Planning for Environmental Sustainability
By brian.vazquez on Sep 08, 2008
To those of you familiar with the Strategic Network Optimization application it will come as no surprise that SNO is able to help in managing green house gas emissions. In fact, the flexibility of the application can assist in balancing a wide array of green supply chain objectives.
Over the past several years, the importance of environment sustainability in manufacturing has grown considerably. Pressure is increasing on both consumer and business-to-business channels, as retailers implement sustainability programs and customers seek environmentally responsible brands. From 2006 to 2007 the carbon market for green house gas (GHG) emissions worldwide grew from $33 billion to $60 billion USD.
Legislation to limit emissions is also growing throughout the world with Canada unleashing the first carbon tax in North America and both candidates for the United States presidency supporting a cap-and-trade system. On August 19th, 2008 Japan announced that the country will soon be labeling their products with carbon footprint information. Meanwhile, on October 6th Massachusetts will become the first state in the US to limit CO2 emissions and adopt a greenhouse gas offset banking system for credits.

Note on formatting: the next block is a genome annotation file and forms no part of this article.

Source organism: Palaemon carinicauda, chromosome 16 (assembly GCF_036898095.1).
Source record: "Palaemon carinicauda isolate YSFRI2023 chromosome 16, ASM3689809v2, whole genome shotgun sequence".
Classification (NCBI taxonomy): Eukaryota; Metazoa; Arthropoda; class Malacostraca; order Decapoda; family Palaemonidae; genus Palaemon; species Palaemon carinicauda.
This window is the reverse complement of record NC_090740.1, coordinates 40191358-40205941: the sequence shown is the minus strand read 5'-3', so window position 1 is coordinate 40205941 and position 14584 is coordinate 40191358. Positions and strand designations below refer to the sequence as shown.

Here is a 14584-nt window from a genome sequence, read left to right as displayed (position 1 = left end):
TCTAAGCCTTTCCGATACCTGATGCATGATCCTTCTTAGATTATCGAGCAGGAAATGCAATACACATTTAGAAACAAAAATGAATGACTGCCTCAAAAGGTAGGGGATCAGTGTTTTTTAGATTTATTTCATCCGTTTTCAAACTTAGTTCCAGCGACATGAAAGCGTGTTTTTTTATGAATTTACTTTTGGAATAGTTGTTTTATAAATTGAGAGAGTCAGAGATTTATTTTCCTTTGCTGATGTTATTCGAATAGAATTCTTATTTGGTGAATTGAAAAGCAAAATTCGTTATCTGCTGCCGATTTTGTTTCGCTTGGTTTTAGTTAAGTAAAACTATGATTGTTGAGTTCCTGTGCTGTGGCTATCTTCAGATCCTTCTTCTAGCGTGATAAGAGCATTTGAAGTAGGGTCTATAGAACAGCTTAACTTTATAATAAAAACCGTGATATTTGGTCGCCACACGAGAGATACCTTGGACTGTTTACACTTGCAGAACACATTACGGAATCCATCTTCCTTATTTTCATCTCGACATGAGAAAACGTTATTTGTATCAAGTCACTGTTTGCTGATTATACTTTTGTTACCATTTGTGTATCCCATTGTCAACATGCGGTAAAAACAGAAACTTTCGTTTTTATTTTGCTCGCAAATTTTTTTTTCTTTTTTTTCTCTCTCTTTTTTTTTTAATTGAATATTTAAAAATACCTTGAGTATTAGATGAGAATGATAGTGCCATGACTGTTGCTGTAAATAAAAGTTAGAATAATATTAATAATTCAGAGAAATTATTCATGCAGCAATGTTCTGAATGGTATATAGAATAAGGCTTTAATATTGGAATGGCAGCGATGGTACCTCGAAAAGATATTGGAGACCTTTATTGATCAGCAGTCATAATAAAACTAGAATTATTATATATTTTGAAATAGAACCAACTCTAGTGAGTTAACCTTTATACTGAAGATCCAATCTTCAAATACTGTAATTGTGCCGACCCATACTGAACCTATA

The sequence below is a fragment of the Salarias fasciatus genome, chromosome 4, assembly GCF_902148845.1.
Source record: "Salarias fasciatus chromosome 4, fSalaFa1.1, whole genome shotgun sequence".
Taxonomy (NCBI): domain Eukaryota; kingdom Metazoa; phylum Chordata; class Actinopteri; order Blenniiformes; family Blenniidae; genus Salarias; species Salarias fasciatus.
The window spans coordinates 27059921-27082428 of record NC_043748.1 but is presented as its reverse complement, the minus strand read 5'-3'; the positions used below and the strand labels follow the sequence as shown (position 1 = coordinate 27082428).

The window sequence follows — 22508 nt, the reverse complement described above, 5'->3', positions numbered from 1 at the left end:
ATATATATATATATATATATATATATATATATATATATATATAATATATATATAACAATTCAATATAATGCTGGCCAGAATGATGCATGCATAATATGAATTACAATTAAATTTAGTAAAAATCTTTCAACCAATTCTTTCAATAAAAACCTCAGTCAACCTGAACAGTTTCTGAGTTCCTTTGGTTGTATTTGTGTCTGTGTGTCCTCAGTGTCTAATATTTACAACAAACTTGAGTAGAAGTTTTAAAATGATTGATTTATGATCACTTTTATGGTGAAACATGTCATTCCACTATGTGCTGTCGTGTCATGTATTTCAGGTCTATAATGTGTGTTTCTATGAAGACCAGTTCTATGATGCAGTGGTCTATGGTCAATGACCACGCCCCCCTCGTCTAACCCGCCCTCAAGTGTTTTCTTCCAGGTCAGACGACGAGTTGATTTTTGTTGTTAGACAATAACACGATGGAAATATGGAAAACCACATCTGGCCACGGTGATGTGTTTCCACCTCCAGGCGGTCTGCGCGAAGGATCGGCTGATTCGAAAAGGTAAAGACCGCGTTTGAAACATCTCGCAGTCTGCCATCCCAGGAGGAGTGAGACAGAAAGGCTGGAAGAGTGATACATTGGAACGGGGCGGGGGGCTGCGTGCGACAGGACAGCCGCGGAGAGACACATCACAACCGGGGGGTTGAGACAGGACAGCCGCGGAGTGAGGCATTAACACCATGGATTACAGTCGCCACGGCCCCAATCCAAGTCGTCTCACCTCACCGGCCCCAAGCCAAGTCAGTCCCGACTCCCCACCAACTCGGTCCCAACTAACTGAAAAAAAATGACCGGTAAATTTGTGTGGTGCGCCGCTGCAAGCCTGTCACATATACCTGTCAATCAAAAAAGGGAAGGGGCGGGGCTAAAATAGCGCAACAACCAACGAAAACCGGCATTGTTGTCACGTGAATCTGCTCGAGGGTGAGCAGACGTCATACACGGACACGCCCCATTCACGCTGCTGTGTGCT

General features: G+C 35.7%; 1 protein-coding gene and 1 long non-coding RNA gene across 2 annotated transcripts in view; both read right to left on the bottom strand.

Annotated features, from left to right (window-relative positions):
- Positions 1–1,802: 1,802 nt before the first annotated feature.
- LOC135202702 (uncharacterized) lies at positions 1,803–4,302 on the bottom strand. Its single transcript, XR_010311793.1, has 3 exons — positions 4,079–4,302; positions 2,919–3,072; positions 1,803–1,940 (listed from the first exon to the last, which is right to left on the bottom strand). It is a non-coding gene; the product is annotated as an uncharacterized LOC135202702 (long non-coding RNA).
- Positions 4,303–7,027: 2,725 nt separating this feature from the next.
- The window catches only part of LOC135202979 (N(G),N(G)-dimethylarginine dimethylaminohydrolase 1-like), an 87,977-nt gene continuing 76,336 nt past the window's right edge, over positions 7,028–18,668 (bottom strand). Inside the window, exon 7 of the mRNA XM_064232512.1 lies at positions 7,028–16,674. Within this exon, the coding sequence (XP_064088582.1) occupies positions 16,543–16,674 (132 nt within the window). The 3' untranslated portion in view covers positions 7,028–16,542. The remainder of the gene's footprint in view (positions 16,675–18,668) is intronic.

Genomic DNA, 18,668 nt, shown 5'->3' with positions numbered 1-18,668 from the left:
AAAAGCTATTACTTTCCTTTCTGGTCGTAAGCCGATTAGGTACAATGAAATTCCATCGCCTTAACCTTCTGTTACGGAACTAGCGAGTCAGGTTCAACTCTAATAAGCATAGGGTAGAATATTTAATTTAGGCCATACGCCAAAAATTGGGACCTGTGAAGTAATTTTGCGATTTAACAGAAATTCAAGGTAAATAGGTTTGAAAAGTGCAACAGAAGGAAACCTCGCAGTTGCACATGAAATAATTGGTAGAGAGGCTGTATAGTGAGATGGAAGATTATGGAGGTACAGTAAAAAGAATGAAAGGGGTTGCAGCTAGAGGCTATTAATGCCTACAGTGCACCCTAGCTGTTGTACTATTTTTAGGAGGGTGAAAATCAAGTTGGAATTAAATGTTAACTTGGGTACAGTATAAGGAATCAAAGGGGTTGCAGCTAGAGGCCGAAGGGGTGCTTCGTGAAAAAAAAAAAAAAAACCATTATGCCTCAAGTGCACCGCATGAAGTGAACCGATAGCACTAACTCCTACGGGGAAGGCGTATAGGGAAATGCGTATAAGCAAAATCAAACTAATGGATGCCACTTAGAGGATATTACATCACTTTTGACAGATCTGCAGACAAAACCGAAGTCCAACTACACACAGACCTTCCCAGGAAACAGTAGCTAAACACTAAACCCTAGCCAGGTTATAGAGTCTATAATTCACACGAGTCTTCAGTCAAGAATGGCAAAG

The move to clean up our environment is undeniably gaining momentum and will have broad implications for business. For those companies operating in a cap-and-trade environment determining the best carbon reduction strategy for achieving profitability objectives is key. Should you relocate your distribution centers or manufacturing facilities to reduce your carbon footprint? How do these decisions affect your customer service levels and overall profitability? Are you able to calculate the need for carbon credits to take appropriate carbon market positions?
The ability to define your carbon footprint is the first step in managing your company’s GHG emissions. From a manufacturing perspective, having the ability to determine the ideal production and distribution plans for a given a set of carbon footprint restrictions is critical. These plans should take into account not only transportation lead times, modes of transportation, production costs and constraints, but also emissions restrictions, carbon credits, environmental taxes and carbon offsets.
Those of you looking for a solution to these problems should seriously consider the capabilities of SNO for addressing green supply chain planning requirements. From supply chain network design to production planning and distribution, SNO provides the ability to balance strategic business objectives, such as new market introductions, contractual obligations and new product introductions, against environmental goals and obligations. Using SNO can help ensure that all resources are optimally located and sized to meet your strategic objectives. Both internal and external GHG footprints can be analyzed and complex financial trade-offs evaluated.
What approach does your organization use to incorporate environmental objectives into manufacturing operations? Does software play a role in your solution?